Your kids probably got your long eyelashes and button nose. They probably also inherited your fiery temper and your cat allergy. They may even get their hands on Grandma's grand piano, or maybe the turn-of-the-century home that's been in the family for years. You want your children to remember you when you're gone, but what if you don't have any heirloom-quality possessions worth giving? If you have nothing of any financial value to pass down, don't worry. The things that matter to your descendants don't necessarily have to be worth money to be important. Sometimes, emotional value far outweighs any financial worth, so keep this in mind when choosing what you'll pass down to your family.
So how do you decide what to pass down? The personal effects discussed on the next page may give you some ideas.
Consider items of yours that your kids identify as an important part of your life as potential heirlooms. A treasured collection of books or even one favorite book that is well worn from the many times you read it could be heirloom material. What about religious books, especially a personalized bible or prayer books that you've used as a family? Do you have scrapbooks of photos and clippings from your childhood? Old photos connect your children with their ancestry. When kids are young, they're especially curious about their parents' past, so make the scrapbook like a storybook. These characters will become alive to them, and they'll remember the stories to pass down to their children.
Family recipes are often valued heirlooms. Many small businesses have begun with Aunt Helen's famous cookie recipe. And even if you don't plan to start a business venture, making familiar and beloved meals are excellent ways to preserve your family history while connecting with one another. If cooking just isn't you, then consider that handcrafted items are always a great way to remember someone. Ornaments you made as a child that hung on your Christmas tree every year will be just as valued by your kids. You can also save baby clothes and blankets or quilts you made or bought. Pretty much anything that reminds them of you will be special.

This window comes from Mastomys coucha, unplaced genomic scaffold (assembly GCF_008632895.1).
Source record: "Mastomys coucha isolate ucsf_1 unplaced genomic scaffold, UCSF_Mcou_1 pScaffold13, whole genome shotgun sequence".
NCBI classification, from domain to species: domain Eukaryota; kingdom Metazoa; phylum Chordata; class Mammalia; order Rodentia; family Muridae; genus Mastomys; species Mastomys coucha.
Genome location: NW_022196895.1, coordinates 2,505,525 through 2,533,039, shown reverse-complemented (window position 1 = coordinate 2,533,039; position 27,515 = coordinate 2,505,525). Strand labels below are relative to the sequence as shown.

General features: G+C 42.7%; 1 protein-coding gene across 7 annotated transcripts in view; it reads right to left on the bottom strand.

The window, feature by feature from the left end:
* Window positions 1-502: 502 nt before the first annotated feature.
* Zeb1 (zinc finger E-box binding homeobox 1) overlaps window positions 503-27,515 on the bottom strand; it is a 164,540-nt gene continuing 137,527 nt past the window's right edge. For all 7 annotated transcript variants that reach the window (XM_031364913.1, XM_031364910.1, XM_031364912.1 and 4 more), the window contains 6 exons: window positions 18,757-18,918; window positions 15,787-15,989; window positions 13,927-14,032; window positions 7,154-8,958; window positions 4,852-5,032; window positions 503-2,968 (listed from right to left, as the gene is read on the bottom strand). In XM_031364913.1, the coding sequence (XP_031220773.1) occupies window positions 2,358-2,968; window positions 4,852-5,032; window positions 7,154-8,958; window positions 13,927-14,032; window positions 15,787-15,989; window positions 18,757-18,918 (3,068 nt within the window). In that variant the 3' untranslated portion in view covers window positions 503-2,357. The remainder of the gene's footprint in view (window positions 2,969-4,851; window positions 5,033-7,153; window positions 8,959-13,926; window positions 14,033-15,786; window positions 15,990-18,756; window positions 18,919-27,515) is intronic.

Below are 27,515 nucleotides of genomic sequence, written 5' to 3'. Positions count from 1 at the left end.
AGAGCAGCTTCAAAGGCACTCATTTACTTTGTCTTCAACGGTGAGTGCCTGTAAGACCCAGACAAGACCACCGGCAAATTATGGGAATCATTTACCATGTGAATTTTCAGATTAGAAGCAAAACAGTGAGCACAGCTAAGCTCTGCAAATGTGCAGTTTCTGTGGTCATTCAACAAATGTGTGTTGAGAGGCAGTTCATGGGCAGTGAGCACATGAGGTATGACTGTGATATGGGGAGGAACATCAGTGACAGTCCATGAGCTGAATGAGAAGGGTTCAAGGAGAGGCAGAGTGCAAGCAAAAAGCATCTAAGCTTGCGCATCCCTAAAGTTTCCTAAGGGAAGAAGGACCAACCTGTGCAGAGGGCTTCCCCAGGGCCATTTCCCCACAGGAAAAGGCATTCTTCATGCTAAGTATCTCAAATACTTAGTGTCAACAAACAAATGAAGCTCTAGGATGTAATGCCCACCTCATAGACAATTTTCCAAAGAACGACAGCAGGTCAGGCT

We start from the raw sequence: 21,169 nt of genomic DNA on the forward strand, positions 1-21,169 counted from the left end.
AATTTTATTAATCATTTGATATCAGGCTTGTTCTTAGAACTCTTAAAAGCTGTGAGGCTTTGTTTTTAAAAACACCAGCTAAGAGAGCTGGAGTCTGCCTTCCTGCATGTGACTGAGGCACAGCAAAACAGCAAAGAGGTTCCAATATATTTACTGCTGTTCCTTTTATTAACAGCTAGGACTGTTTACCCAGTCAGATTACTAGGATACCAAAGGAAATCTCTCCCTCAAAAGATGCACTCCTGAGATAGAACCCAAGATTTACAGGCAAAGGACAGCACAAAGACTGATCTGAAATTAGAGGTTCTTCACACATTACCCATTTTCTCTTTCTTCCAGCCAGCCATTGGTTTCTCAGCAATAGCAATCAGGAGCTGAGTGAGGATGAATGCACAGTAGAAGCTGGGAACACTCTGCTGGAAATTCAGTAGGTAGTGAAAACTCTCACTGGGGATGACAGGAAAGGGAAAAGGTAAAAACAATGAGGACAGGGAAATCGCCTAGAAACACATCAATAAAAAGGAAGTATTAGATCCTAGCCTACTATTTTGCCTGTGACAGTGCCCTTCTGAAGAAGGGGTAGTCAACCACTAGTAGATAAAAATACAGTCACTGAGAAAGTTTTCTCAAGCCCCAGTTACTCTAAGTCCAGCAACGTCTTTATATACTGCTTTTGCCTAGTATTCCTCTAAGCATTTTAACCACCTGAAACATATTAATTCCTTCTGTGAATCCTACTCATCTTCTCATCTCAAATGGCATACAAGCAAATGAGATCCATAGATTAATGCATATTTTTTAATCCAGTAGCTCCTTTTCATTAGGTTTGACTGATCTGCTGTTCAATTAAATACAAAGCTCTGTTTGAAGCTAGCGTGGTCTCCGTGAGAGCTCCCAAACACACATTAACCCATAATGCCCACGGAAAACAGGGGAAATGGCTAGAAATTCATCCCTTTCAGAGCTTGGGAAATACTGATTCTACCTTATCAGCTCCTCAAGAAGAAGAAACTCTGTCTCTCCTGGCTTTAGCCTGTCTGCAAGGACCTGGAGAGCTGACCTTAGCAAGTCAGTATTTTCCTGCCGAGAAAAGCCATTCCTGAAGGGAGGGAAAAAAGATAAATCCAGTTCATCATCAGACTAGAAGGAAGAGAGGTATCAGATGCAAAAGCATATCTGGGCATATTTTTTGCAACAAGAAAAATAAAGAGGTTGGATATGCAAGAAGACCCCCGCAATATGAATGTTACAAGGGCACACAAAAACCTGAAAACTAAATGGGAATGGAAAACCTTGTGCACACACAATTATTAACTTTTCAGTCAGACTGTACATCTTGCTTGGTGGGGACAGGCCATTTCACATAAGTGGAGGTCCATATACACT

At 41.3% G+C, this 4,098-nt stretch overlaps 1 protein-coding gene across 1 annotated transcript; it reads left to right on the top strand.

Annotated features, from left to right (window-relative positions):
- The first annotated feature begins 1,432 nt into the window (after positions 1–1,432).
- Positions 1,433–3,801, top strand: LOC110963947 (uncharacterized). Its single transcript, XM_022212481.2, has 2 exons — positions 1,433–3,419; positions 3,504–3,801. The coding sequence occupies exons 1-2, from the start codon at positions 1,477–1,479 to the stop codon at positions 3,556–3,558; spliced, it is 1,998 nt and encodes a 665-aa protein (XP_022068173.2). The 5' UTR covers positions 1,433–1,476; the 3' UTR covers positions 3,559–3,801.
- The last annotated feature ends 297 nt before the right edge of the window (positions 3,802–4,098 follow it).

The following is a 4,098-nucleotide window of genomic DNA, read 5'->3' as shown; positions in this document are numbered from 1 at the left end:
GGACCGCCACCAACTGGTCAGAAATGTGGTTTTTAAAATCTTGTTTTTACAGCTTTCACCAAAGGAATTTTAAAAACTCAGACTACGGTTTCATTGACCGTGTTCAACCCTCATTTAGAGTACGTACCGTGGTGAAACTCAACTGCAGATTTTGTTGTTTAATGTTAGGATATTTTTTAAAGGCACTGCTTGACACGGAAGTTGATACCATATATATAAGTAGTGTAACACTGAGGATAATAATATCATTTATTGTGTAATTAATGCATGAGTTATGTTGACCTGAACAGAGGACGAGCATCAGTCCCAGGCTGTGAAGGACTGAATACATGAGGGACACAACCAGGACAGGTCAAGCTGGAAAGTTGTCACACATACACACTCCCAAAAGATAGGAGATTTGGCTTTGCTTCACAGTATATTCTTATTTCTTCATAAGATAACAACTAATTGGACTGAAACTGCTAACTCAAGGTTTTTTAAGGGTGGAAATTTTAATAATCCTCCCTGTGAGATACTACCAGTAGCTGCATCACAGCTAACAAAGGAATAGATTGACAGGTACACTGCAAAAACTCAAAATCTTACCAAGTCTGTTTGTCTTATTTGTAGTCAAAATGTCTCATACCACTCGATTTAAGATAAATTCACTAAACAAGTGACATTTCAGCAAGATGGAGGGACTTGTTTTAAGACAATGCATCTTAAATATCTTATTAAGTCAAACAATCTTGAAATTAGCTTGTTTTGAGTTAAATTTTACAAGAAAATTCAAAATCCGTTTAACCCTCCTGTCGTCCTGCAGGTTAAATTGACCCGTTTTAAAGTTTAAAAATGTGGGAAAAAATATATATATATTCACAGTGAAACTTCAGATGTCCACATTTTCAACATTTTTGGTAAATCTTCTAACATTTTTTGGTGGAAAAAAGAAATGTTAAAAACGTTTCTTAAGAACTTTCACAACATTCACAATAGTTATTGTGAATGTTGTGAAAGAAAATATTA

What makes your personal effects special is the history behind them. Next up, we'll look at family traditions that serve as heirlooms.
Do you open presents on Christmas Eve? Have spaghetti dinner on the first day of school? Family game night every Friday evening? Traditions from their childhood are great things to pass down to your children. Memories are often just as treasured as possessions, and well-worn family stories are prominent at family gatherings. Most likely, funny stuff your mother, aunt or grandmother said or did as children has become part of your family's oral history. If you've kept this going with your own children, you've given them a gift that's more valuable than a diamond ring or hope chest.
In addition to stories, hobbies that you share with your family are also revered. Do you have a passion for gardening? Share it with your children. Then, as adults, they will think of you and feel connected to you when they garden. The items you use during your traditions also make wonderful heirlooms -- the tablecloth your grandmother used for Thanksgiving dinner or the menorah your mother lit during Hanukkah.
Create or Purchase an Heirloom
If you really don't have anything that you think is worth passing down to your children, you can always buy something. The key is to choose a timeless item that will outlast trends. A piece of jewelry is always a good bet, as are items that can be worn at weddings and passed through the generations. A sterling silver charm bracelet is another item that never goes out of style. A beautiful piece of furniture is always coveted by someone in the family. Be sure to choose something that's traditional in style and made with craftsmanship that stands out. If money is an object, make something with your own hands. Paint a painting, or draw a picture. Create a scrapbook of memories. Write a story, especially if it has to do with your life. Build a bench or sculpt a garden piece. Make a quilt, or record yourself telling a story or singing a song. Whatever it is, make it personal and poignant so it will always be reminiscent of you.
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